|Publication number||US5437772 A|
|Application number||US 08/144,342|
|Publication date||Aug 1, 1995|
|Filing date||Nov 1, 1993|
|Priority date||Nov 1, 1993|
|Publication number||08144342, 144342, US 5437772 A, US 5437772A, US-A-5437772, US5437772 A, US5437772A|
|Inventors||Emory S. De Castro, John D. Genders|
|Original Assignee||The Electrosynthesis Co., Inc.|
|Export Citation||BiBTeX, EndNote, RefMan|
|Patent Citations (5), Non-Patent Citations (49), Referenced by (44), Classifications (20), Legal Events (6)|
|External Links: USPTO, USPTO Assignment, Espacenet|
This invention was made with Government support under Contract No. 68D2011, awarded by the United States Environmental Protection Agency. The Government has certain rights in this invention.
This invention relates to the field of trace metal analysis. More particularly, the invention relates to a portable, hand-held detector system and method of operating the detector system to quickly and easily detect trace amounts of lead, as well as other metals.
Lead is an important commodity in the United States wherein approximately 5×105 metric tons of lead per year are consumed. Lead is used in a number of industrial applications including storage batteries, pigments, ammunition, solders, plumbing, cable covering, bearings and caulking, to name a few. Lead's physical properties, which include a low melting point, a high density, low strength, and chemical stability in air, water, and earth, make lead an element of choice for many industrial applications. Because lead is so widely used, lead poisoning is a worldwide problem.
People are exposed to lead from a variety of sources. These include high lead content in soil due to naturally occurring lead concentration, exposure to industrial waste, or fallout from leaded gasoline exhaust. The high lead content in soil is particularly a health problem when compounded with the inability to wash lead from vegetables or fruits. Studies have further found high levels of lead in foods preserved using lead-soldered cans and bottles. Occupational exposure represents a significant risk for workers. Industries, such as automobile manufacturing, ceramic manufacturing, alcoholic beverage manufacturing, and paint manufacturing, all have documented cases of workers suffering from lead poisoning. Lead dust carried on the person of a worker from an industrial site to their home incurs additional risk to children and other family members. Furthermore, lead is being detected in drinking water in numerous cities. This is due to leaching from soldering the pipes of the water distribution system. For each of the above examples, there is a time delay before the symptoms of lead poisoning are recognized because the poisoning is cumulative.
Lead is poisonous because its presence in a person's body inhibits many enzymatic reactions, such as an adverse affect on heme synthesis. Lead intoxication can cause chromosomal aberrations and mutagenicity although there is no evidence that lead is carcinogenic. The OSHA lead standard requires any worker whose blood lead level exceeds 50 micrograms per deciliter (μg/dL) to be removed from exposure. However, 30 μg/dL to 40 μg/dL is also believed to pose a significant risk. The Environmental Protection Agency suggests lead in drinking water to be less than 1.5 μg/dL. Thus, the analytical challenge is to easily and quickly determine the source of chronic lead exposure.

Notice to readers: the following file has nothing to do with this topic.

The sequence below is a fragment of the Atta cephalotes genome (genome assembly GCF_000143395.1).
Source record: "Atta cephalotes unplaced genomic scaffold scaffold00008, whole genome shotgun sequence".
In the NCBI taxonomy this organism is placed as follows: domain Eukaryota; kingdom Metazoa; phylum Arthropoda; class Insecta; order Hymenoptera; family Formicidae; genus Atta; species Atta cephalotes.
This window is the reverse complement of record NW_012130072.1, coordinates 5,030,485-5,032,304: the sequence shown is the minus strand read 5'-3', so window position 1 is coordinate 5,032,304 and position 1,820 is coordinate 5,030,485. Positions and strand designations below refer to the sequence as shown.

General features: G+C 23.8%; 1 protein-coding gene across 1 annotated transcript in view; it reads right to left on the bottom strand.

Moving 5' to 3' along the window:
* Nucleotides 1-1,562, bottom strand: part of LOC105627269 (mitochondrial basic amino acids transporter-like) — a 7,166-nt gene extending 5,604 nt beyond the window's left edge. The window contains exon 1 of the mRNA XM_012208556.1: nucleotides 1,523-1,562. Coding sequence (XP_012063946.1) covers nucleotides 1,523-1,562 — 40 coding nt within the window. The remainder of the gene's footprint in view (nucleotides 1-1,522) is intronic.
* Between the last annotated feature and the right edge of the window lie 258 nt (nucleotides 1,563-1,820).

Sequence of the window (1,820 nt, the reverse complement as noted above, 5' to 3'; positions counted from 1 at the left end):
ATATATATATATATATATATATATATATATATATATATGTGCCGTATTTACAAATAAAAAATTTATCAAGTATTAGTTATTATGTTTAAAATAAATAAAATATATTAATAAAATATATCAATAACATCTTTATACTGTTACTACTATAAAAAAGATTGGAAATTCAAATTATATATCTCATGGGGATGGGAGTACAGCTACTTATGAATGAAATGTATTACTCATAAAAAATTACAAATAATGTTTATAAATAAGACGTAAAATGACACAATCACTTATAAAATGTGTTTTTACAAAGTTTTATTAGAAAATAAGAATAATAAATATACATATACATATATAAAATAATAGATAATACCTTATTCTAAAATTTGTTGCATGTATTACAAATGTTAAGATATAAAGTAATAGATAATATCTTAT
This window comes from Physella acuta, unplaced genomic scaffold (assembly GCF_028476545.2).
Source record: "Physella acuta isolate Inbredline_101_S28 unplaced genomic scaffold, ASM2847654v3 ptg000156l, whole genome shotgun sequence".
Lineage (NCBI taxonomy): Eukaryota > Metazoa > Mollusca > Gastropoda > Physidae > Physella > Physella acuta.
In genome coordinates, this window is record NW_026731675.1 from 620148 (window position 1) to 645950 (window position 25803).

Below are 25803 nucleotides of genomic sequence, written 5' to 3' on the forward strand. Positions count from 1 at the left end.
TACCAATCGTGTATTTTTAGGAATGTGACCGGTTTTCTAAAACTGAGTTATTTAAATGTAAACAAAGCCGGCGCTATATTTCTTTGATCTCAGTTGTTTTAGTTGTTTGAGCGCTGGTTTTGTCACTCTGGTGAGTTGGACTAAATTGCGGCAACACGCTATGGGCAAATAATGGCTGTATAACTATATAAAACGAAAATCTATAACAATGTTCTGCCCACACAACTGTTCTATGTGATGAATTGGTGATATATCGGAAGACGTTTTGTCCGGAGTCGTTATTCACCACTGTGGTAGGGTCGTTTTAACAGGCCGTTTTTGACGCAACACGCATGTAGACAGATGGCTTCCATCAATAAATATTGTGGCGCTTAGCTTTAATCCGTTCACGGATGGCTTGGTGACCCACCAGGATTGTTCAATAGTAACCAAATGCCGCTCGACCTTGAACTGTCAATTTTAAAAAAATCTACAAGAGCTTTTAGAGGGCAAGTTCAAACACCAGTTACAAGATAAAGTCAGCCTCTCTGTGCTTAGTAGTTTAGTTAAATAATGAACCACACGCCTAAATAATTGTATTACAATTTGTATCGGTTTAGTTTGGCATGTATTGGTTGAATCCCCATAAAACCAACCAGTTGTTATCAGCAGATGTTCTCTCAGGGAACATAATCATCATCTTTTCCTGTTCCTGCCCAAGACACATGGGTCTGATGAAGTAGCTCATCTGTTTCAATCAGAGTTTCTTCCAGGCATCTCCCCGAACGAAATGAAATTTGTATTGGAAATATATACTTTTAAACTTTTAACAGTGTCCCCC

Occupational or natural exposure to lead induces a risk that may not be altogether avoidable. However, during the 1980's, approximately three million children between the ages of six months and five years were found to have poisonous lead levels in their blood. The signs of lead toxicity include headaches, dizziness, abdominal pain, coma, convulsions, manic behavior, and delirium. Virtually all of these cases of lead poisoning could have been prevented through education, awareness, and adequate testing of the environment. A vital link in preventing cases of childhood lead poisoning is determining the degree of lead in the paint used in the child's home.
Analysts measure lead through spectroscopic, photometric and electrochemical techniques. By far the most widely employed method is graphite furnace, Atomic Absorption Spectroscopy (AAS). A sample is digested in acid and placed in a graphite furnace. The characteristic spectral absorption line is monitored and using Beer's Law, related to lead concentration. AAS instruments are expensive and too large for field use. Another measuring technique, X-Ray Fluorescence (XRF) analysis, consists of subjecting a sample to x-rays. The x-rays excite and expel electrons from a given atomic level. By measuring the resulting fluorescence line, the lead concentration can be determined. XRF analysis is extremely sensitive so that this technique suffers from matrix effects. The operator must closely match the sample and reference matrix to achieve accurate results. Even with a highly trained operator, obtaining accurate results is difficult when sampling unknown paint residues.
Researchers have developed some strategies to minimize the matrix problem for XRF analysis as discussed in an article by Kuntz et al. in the Journal of Coating Technology, 1982, 54(687), p. 63. For example, a few laboratories use the photometric method. The photometric method, as discussed in an article by Henderson et al. in the journal Analytical Chemistry, 1961, 33, p. 1173, consists of reacting uncomplexed lead with dithizone, extracting into chloroform, and measuring the absorption maxima at 520 nanometers (nm). This method is deficient because of interferences with other metal ions. Therefore, some experimenters add potassium cyanide (KCN) or other agents (EDTA) to mask the other metals, as discussed in the book by Jungreis entitled Spot Test Analysis, John Wiley and Sons, N.Y. 1985, p. 205. The requirement for sample work-up and the interferences make photometric analysis unsuitable for field studies.